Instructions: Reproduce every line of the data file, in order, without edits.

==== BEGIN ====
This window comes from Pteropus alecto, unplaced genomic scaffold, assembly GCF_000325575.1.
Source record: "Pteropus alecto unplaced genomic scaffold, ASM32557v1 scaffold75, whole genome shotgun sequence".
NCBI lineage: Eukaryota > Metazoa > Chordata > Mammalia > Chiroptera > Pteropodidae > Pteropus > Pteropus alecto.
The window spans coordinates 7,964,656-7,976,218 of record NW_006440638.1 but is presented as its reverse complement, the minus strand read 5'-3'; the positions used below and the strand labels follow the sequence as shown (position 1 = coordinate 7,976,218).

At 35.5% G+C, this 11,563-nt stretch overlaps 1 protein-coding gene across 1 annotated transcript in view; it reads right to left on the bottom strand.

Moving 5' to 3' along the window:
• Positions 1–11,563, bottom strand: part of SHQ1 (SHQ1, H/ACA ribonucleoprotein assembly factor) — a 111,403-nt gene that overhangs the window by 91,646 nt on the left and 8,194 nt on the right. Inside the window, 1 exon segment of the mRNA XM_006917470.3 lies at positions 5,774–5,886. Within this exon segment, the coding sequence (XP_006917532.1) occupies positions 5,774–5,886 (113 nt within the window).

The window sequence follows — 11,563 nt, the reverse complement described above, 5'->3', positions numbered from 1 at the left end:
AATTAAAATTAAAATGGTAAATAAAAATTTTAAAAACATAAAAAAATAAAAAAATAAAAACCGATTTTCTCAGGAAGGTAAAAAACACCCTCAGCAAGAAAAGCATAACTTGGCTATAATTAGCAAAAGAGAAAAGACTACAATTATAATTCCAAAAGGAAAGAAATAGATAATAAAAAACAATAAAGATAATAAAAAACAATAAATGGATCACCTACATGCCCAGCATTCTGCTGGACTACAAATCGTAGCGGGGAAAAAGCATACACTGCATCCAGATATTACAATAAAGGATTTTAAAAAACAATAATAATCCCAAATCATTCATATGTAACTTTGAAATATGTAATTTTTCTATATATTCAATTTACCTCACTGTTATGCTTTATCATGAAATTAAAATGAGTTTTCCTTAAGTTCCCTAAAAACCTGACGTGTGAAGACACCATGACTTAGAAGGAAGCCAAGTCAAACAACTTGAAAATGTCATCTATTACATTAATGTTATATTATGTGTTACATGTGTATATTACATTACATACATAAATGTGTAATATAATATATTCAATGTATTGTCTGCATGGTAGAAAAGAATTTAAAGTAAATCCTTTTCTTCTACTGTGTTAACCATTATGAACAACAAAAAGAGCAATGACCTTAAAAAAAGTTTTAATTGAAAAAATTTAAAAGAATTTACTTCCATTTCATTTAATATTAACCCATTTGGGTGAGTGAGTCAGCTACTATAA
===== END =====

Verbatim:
This window comes from Pteropus alecto, unplaced genomic scaffold, assembly GCF_000325575.1.
Source record: "Pteropus alecto unplaced genomic scaffold, ASM32557v1 scaffold75, whole genome shotgun sequence".
NCBI lineage: Eukaryota > Metazoa > Chordata > Mammalia > Chiroptera > Pteropodidae > Pteropus > Pteropus alecto.
The window spans coordinates 7,964,656-7,976,218 of record NW_006440638.1 but is presented as its reverse complement, the minus strand read 5'-3'; the positions used below and the strand labels follow the sequence as shown (position 1 = coordinate 7,976,218).

At 35.5% G+C, this 11,563-nt stretch overlaps 1 protein-coding gene across 1 annotated transcript in view; it reads right to left on the bottom strand.

Moving 5' to 3' along the window:
• Positions 1–11,563, bottom strand: part of SHQ1 (SHQ1, H/ACA ribonucleoprotein assembly factor) — a 111,403-nt gene that overhangs the window by 91,646 nt on the left and 8,194 nt on the right. Inside the window, 1 exon segment of the mRNA XM_006917470.3 lies at positions 5,774–5,886. Within this exon segment, the coding sequence (XP_006917532.1) occupies positions 5,774–5,886 (113 nt within the window).

The window sequence follows — 11,563 nt, the reverse complement described above, 5'->3', positions numbered from 1 at the left end:
AATTAAAATTAAAATGGTAAATAAAAATTTTAAAAACATAAAAAAATAAAAAAATAAAAACCGATTTTCTCAGGAAGGTAAAAAACACCCTCAGCAAGAAAAGCATAACTTGGCTATAATTAGCAAAAGAGAAAAGACTACAATTATAATTCCAAAAGGAAAGAAATAGATAATAAAAAACAATAAAGATAATAAAAAACAATAAATGGATCACCTACATGCCCAGCATTCTGCTGGACTACAAATCGTAGCGGGGAAAAAGCATACACTGCATCCAGATATTACAATAAAGGATTTTAAAAAACAATAATAATCCCAAATCATTCATATGTAACTTTGAAATATGTAATTTTTCTATATATTCAATTTACCTCACTGTTATGCTTTATCATGAAATTAAAATGAGTTTTCCTTAAGTTCCCTAAAAACCTGACGTGTGAAGACACCATGACTTAGAAGGAAGCCAAGTCAAACAACTTGAAAATGTCATCTATTACATTAATGTTATATTATGTGTTACATGTGTATATTACATTACATACATAAATGTGTAATATAATATATTCAATGTATTGTCTGCATGGTAGAAAAGAATTTAAAGTAAATCCTTTTCTTCTACTGTGTTAACCATTATGAACAACAAAAAGAGCAATGACCTTAAAAAAAGTTTTAATTGAAAAAATTTAAAAGAATTTACTTCCATTTCATTTAATATTAACCCATTTGGGTGAGTGAGTCAGCTACTATAA